A 1966 NSW police report highlights the ‘Ndrangheta’s well-integrated cross-border network linking Sydney, Melbourne, Adelaide, Griffith and the Riverland, with annual meetings held in Mildura to co-ordinate nationwide criminal activities. Yet policing of the group’s activities still seems to be hamstrung by jurisdictional boundaries between state and federal agencies.
There also seems to be a general lack of appropriate cultural and linguistic knowledge about this highly secretive group, which has been little understood until very recently, even in Italy.
Even in successful Australian police bugging operations, translating Calabrian dialect has sometimes proved a significant intelligence obstacle. In contrast to the Neapolitan Camorra and the Sicilian Mafia, the ‘Ndrangheta’s recruitment through close blood ties has made the organisation extremely difficult to penetrate in Italy and Australia. This has also led to fewer “pentiti” (collaborators with justice).
Italian anti-mafia investigators have provided their Australian counterparts with valuable data on the ‘Ndrangheta’s structure and inner workings, as well as documenting the close links still maintained between Australian cells and the mother organisation in Italy. They have often warned that Australia is consistently underestimating the ‘Ndrangheta threat, especially since September 11.
Since then, Australian police attention and resources have been diverted away from organised crime to counter-terrorism operations. The Australian Federal Police liaison post in Rome was closed down in the wake of September 11.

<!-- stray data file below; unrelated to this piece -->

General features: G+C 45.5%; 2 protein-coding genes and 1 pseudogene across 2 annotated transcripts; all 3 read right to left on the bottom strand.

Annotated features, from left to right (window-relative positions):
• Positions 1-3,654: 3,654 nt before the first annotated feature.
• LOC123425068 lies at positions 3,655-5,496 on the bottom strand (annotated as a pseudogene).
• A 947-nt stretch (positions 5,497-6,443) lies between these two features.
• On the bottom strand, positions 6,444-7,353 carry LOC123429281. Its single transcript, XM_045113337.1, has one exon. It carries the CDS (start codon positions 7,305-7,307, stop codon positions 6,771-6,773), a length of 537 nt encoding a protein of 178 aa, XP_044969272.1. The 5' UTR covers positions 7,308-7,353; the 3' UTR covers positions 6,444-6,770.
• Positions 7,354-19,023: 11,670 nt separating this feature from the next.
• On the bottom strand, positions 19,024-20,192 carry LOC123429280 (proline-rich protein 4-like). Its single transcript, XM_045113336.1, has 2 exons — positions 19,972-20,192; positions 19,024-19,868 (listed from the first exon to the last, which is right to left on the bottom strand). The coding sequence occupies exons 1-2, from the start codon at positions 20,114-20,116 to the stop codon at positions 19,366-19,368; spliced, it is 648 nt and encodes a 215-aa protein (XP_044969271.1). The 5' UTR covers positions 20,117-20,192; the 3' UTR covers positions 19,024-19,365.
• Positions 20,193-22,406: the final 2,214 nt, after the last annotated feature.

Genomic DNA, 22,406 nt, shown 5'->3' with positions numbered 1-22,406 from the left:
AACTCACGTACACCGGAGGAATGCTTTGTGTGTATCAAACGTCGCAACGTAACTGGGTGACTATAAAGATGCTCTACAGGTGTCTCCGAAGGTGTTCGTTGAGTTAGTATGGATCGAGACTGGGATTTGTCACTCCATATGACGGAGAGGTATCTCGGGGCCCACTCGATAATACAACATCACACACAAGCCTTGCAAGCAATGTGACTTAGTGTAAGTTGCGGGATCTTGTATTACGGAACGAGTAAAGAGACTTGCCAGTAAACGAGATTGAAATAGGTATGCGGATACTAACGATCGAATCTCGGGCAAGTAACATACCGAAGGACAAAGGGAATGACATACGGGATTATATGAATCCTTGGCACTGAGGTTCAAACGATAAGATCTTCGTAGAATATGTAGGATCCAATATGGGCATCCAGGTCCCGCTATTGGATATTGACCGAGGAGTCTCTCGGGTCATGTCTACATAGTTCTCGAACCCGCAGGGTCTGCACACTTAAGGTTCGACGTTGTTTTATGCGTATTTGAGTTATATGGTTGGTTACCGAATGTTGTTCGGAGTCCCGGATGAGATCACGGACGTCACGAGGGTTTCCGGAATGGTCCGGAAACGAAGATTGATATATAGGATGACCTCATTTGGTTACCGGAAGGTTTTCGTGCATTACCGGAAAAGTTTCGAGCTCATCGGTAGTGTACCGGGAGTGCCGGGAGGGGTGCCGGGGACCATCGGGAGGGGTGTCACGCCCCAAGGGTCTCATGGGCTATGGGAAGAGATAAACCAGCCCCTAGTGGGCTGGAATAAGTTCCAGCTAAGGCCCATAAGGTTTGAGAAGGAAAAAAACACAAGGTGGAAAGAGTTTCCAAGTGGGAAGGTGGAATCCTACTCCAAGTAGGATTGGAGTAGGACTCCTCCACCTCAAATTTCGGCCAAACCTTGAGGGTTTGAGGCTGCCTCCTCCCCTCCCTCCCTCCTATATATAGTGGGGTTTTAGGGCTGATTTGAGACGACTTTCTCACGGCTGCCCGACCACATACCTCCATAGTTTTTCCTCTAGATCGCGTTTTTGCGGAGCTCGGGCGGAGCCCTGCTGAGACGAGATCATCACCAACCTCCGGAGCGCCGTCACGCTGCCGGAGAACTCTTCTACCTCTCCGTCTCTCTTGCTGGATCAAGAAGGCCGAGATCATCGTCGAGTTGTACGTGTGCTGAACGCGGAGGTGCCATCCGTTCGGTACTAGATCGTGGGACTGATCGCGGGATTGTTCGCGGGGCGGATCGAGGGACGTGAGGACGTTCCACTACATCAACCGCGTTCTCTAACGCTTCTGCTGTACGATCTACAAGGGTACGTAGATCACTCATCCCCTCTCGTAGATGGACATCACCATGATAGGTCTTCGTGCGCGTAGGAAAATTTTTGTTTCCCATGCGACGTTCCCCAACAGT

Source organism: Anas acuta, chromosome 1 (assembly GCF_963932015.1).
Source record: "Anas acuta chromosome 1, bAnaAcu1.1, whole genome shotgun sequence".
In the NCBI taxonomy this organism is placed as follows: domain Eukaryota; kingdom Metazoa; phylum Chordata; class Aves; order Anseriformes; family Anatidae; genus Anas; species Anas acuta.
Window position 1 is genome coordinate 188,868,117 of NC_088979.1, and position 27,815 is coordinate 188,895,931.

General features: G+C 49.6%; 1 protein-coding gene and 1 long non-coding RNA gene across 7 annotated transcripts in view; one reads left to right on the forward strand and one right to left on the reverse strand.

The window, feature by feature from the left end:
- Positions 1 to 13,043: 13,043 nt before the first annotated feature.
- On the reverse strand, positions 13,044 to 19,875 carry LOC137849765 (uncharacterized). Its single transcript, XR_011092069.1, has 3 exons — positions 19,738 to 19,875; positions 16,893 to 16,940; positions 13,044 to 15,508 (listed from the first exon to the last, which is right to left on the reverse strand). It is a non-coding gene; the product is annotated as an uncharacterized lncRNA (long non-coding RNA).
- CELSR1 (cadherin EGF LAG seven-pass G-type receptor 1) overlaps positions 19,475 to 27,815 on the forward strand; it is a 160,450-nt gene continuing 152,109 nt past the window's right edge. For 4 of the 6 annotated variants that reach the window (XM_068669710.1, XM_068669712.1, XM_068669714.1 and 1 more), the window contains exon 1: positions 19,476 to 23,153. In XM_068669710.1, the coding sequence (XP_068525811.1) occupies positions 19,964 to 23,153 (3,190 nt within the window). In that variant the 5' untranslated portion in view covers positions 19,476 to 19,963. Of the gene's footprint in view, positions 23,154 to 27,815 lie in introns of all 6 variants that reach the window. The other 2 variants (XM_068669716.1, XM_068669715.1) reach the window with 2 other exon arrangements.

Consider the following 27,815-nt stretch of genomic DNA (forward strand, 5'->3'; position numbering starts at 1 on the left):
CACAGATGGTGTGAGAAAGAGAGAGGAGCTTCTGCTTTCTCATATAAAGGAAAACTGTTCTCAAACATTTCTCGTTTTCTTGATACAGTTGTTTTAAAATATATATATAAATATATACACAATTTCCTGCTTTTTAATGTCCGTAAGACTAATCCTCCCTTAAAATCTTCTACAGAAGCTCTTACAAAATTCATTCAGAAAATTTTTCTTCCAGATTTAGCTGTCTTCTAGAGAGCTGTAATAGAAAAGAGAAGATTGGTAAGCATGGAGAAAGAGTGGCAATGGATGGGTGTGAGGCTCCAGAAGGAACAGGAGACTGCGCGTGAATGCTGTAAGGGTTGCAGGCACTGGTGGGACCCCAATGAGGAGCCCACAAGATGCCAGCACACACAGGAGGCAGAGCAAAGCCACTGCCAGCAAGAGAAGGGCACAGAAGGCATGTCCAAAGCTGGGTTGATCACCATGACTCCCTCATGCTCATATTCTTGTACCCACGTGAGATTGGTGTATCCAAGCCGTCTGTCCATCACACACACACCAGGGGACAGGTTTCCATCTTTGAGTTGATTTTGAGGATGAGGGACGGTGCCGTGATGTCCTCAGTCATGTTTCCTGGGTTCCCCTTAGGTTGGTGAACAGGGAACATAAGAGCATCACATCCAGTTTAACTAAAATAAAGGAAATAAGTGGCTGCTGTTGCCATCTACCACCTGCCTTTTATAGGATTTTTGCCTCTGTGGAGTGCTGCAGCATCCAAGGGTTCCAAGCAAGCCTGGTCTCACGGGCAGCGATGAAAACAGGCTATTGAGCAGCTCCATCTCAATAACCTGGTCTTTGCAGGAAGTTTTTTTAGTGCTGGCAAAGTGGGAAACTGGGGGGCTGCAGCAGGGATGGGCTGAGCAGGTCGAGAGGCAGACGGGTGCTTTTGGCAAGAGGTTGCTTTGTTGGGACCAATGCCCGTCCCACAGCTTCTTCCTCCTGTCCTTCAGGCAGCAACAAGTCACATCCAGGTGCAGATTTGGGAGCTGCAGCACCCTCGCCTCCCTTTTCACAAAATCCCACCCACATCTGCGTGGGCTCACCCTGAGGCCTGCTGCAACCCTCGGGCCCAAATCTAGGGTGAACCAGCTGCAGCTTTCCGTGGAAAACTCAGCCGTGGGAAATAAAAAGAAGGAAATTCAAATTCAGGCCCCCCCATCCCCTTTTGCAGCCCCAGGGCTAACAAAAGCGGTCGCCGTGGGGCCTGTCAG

The ‘Ndrangheta’s recent evolution
Although several traditional ‘Ndrangheta initiation texts were discovered in various parts of Australia until the late 1980s, none seem to have come to light more recently. So, has the group evolved from traditional models into a more hybrid and localised “Australian ‘Ndrangheta”?
A 2015 report by Italy’s peak anti-mafia body highlights the ‘Ndrangheta’s social mobility, vast financial resources and recent evolution within urban rather than traditional rural environments.
In Australia, these same dynamics – along with the successful cultivation of political influence and social capital – have helped the ‘Ndrangheta camouflage its more recent activities under a “respectable” veneer.
Investment in legitimate business activity is a core element of its business model worldwide. Australia seems to have played an important role in the ‘Ndrangheta’s large-scale global money-laundering operations since the 1970s. Yet few details are available on exactly how and where it is investing in the legitimate Australian business sector.
Much else about the ‘Ndrangheta’s history and current operations in Australia remains shrouded in mystery. National Archives Australia recently released documents illuminating the group’s nearly 100-year presence in Australia.
But other important materials have been withheld on the basis they may compromise ongoing intelligence operations, or put informants (or even their descendants) at risk, even many years on.
Authors: The Conversation Contributor